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Mahina Kaholokula

Math 7: Mathematical Puzzles

23 May 2013

The Art of Chess Puzzles

Chess is one of few things that has stood the test of time. Originating as far back

as the 6th

century, it has developed over time to become the worldwide sport that you

see today. There are clubs and competitions formed around chess; there are books and

movies dedicated to its history and its strategies; and there are hundreds of different

variations of the game now propagating around the world, from using non-standard

boards (ex. in dimension), to non-standard pieces (fairy chess, for instance, may use a

piece called the nightrider1

which may move any length in the straight direction given

by a standard knight move i.e. 1 cell up, 2 cells to the side), or with non-standard rules

(suicide chess has the surprising objective of wanting to lose your king first in the

game).

One twist to chess is to create puzzles and problems involving the general game

rules for others to then solve. The scope and variety of the puzzles is enormous: some

start out with a pre-configured chessboard and task the puzzler with having one side

checkmate the other within a certain number of moves. Others start with the endgame

and have the puzzler work backwards to figure out what the last move played might

have been. There are tour puzzles that focus on the movement of pieces and on paths

that could (and could not) be taken. While others still are domination problems,

1Fairy Chess Piece.

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interested in the attack range of the pieces and how to set up specific pieces to attack

specific squares. The list is extensive, with a range of themes and difficulty levels, but

they all share a couple of key qualities, including the fact that they all embody a certain

elegance, and they are all enjoyable to both create and especially solve.

The most common chess problems by far are those in which the board is set up

in a pre-determined configuration and it is the duty of the puzzler to complete some

task, often a checkmate for one side or the other, in a given number of moves. This type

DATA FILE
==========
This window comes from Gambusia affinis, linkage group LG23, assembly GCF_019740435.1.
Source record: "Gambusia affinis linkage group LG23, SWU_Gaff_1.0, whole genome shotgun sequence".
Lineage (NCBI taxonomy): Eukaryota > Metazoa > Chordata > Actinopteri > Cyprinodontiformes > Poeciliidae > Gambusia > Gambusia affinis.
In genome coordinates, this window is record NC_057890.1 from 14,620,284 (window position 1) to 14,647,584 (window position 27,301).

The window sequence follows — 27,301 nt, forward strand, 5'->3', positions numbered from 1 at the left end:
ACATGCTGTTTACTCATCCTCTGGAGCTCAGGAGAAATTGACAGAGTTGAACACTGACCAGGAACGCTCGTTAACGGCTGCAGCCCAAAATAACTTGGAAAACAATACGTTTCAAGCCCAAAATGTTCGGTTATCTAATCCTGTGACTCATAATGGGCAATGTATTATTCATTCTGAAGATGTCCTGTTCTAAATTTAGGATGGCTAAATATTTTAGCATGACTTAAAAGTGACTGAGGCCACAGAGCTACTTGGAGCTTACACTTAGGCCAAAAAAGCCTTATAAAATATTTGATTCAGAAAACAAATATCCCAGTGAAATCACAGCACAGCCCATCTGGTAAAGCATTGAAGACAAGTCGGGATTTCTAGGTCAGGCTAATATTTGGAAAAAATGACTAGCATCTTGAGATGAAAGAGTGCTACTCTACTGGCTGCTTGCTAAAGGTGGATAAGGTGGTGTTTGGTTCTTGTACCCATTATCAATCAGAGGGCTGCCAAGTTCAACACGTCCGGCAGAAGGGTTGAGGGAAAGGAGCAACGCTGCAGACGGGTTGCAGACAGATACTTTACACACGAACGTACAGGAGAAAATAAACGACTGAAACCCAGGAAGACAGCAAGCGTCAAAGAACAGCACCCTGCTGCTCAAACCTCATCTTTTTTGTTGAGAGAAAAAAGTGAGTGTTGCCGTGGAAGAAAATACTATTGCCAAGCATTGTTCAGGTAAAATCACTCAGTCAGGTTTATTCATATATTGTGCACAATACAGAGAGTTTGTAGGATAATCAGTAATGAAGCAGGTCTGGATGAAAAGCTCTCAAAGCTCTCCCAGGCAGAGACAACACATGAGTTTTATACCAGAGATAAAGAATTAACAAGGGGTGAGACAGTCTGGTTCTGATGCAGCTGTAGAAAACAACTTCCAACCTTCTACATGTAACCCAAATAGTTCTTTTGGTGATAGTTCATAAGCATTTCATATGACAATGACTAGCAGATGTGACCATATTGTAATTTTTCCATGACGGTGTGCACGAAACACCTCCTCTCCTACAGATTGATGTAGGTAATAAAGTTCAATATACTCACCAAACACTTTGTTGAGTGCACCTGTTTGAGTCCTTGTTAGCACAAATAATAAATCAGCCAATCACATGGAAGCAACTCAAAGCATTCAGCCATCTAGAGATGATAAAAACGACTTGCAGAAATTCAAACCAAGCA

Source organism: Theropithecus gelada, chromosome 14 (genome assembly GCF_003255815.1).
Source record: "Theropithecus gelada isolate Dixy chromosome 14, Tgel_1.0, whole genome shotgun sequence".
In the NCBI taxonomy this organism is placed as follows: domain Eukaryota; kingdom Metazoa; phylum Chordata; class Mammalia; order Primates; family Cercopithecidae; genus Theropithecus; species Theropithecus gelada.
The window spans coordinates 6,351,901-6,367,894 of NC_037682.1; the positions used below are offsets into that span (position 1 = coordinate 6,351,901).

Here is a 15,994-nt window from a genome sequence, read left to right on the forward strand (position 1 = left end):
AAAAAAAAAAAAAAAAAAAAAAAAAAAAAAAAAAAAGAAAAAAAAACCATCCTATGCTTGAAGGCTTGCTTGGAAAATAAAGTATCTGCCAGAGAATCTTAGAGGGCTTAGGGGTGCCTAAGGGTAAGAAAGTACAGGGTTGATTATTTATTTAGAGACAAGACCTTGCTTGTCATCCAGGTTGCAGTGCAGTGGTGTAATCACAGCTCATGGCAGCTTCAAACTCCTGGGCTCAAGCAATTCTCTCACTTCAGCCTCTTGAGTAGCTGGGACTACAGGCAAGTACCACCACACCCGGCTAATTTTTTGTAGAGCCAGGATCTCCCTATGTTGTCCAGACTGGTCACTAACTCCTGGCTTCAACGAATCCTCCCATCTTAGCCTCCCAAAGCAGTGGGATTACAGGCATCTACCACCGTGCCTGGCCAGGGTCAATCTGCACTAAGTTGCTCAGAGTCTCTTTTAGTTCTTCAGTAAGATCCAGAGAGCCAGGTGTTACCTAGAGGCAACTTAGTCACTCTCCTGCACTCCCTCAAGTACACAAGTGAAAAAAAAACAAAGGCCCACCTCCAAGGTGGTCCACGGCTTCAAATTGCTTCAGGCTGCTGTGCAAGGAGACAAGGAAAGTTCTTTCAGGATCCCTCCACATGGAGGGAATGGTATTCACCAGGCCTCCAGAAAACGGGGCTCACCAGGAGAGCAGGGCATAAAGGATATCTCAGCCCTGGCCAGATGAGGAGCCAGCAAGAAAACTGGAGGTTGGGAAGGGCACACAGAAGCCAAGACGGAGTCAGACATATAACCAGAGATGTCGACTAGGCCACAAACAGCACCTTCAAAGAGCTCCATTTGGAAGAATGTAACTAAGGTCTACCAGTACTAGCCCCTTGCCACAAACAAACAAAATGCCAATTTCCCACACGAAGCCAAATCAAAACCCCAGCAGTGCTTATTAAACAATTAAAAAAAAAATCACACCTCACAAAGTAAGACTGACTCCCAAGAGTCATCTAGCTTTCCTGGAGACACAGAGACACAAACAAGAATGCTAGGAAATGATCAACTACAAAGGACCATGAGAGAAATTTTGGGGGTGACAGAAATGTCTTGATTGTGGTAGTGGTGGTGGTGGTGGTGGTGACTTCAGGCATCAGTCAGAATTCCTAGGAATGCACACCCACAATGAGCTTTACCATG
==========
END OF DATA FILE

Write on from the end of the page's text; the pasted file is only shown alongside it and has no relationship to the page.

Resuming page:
of puzzle tends to advantage those who actually play a bit of chess, as they will have

more experience with seeing connections and interactions between the pieces. (In fact,

chess players often use this type of puzzle to practice and further develop these skills of

perspective and observation.) Still, chess puzzles are meant to be accessible to

everyone, no matter the skill level, and the only information the puzzler really needs in

order to solve these problems is knowledge of how the pieces move. Thus we come to

the classic chess puzzle, consisting of the chessboard, a configuration of pieces, and the

sentence Mate in Y moves. X to move (X representing a color and Y a number). For

example, here is one:

Figure 1. Mate in 2 moves. White to move.

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Now, if we are to believe that the puzzle is indeed possible, then one conclusion you

must come to is that there is a unique set of moves that will get White to mate in 2

moves. This means that once White moves, Black should not have any choice of which

piece to move where because this is the only way to ensure that White will win every

time no matter how Black tries to stop it. Thus we are looking for a move that forces

Blacks next move. Often this means putting the king in check in a way that only allows

one option for Black getting out of check. This will then lead to Whites winning move to

checkmate. Here, there are three options for how White can check the Black king: move

queen to g5, move bishop from c4 to f7, or move queen to f7. Lets consider these

choices. We can reject the first, since a trade of queens will likely ensue, and White

wont shake Blacks defense at all. The second seems plausible, but we lose what is

called a pin in chess, where right now the bishop at c4 is poised to check the Black

king as soon as the space in f7 is clear. This means that Black has no other option but to

keep that space occupied. If we move bishop to f7 and the bishop is taken by Blacks

rook, then White loses the pressure that this pin strategy is useful for. Thus, we come to

option 3, moving the White queen to f7. It seems counterintuitive to move the queen to

such a vulnerable spot, but, in fact, sacrifice is often necessary in chess and can have a

winning payoff in the end. By moving queen to f7, we force Blacks next move: rook